chapter 1

Kolb’s experiential learning cycle

The ability to reflect on our practice and learning progress is an essential ingredient in academic and professional development. Opportunities to reflect, and to build upon those reflections to enhance performance, should be built into learning designs.
One way of looking at this process of reflection, review and improvement was described in a model by David Kolb and his colleague Ron Fry, called the Experiential Learning Model (ELM). This is often referred to as ‘Kolb’s learning cycle’.
In this lesson you will examine Kolb’s learning cycle in more detail, and start to relate it to your own experience as a learner. You will also consider how you would design a learning experience based on the cycle.

Learning happens after we reflect about what we did and we conclude what is to do next. Learning is not a given and it does not happen while we are doing thus it doesn’t finish when the activity finishes. Learning occurs in a continuous loop of reflection.  Many times teachers ask their students to reflect on their learning. But what this means and why it is useful?
Kolb has come to a model of reflective learning taking as the starting point the concrete experience. Kolbs learning cycle.1Reflection, what does it mean? It is like looking in a mirror but instead of trying to see your face or arm what you try to see is your experience in order to identify what to do in the future. Sometimes it is best if you can do it with others so you can ask for feedback. Sometimes outsiders can see more clearly than you do.
How to reflect? You should go through a series of phases that will you allow to reflect upon your experiences. It shall begin with concrete questions that ask you to describe what happen and how do you fell so you can evaluate the positive which you want to maybe repeat as well as the negative which you would try to avoid to improve the next time. The idea is to identify your own problems for which asking for feedback is very much advice. Once you have conclude your current experience there must be a planing what comes next in order to improve and learn upong this experience. You can follow this steps:

  • Describe what happened
  • Explain how you feel
  • evaluate the positive + negatives
  • analyse the reasons
  • conclude what you learned from the experience
  • plan how to improve

So know lets do the cycle in my own learning. Some hands on activity!! Here is a good set of questions proposed

Questions to help you reflect Write your reflection here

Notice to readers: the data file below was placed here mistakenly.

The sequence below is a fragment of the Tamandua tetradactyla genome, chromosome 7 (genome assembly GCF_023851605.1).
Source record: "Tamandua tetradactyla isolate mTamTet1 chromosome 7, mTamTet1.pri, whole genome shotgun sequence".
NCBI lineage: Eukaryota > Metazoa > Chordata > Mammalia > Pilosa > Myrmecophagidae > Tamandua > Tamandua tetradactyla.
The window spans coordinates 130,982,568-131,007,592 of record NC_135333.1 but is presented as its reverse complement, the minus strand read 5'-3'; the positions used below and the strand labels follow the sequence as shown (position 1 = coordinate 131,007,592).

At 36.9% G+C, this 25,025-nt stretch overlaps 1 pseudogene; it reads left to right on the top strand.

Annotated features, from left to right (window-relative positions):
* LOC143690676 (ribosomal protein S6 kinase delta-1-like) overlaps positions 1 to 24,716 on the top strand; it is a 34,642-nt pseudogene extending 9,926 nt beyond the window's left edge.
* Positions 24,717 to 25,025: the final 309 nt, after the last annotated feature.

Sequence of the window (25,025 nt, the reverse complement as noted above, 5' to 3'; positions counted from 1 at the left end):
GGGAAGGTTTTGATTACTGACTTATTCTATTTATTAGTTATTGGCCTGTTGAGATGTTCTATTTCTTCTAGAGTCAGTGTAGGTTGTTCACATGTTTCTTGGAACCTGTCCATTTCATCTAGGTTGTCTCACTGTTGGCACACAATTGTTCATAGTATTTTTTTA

Describe: What happened?
Feel: What were your feelings?
Evaluate: What was good about the experience? What problems did you have?
Analyse: Why did you have those problems? Did others have the same problems? What is their feedback?
Conclude: What general conclusions can you draw? What specific (personal) conclusions do you have?
Plan: What will you do to overcome the problems? What will you do differently next time?

Summarising the idea is to use questions as devices to focus our thinking and direct it to those areas where reflection can pay the highest dividends

Describe: What happened? Students where not so engaged. They did not show much interest and when it was difficult to start the discussion
Feel: What were your feelings?I felt some of them where bored and I felt that the majority
Evaluate: What was good about the experience?  I think the good part of the experience is that students face for the first time an activity that was related with formalising digital literacies or using and understanding digital literacies from a more reflective stand point.
What problems did you have? Students where not seeing the point of the activity.
Analyse: Why did you have those problems? I am still not sure. I had some discussion with students about their lack of interest in digital tools and they said to me: “why bother if we are finishing now? It would be better to work with first year students” So maybe it is they are oriented towards superficial learning?
Conclude: What general conclusions can you draw? Activities must be linked with assessment in order for students to see the point of learning. I think they are still to young and their motivation is mostly extrinsic.  What specific (personal) conclusions do you have?
Plan: What will you do to overcome the problems? I will think better in the assessment part of the module and think if it is possible to connect the activity to the overall course. What will you do differently next time? Plan better and use this experience to make it different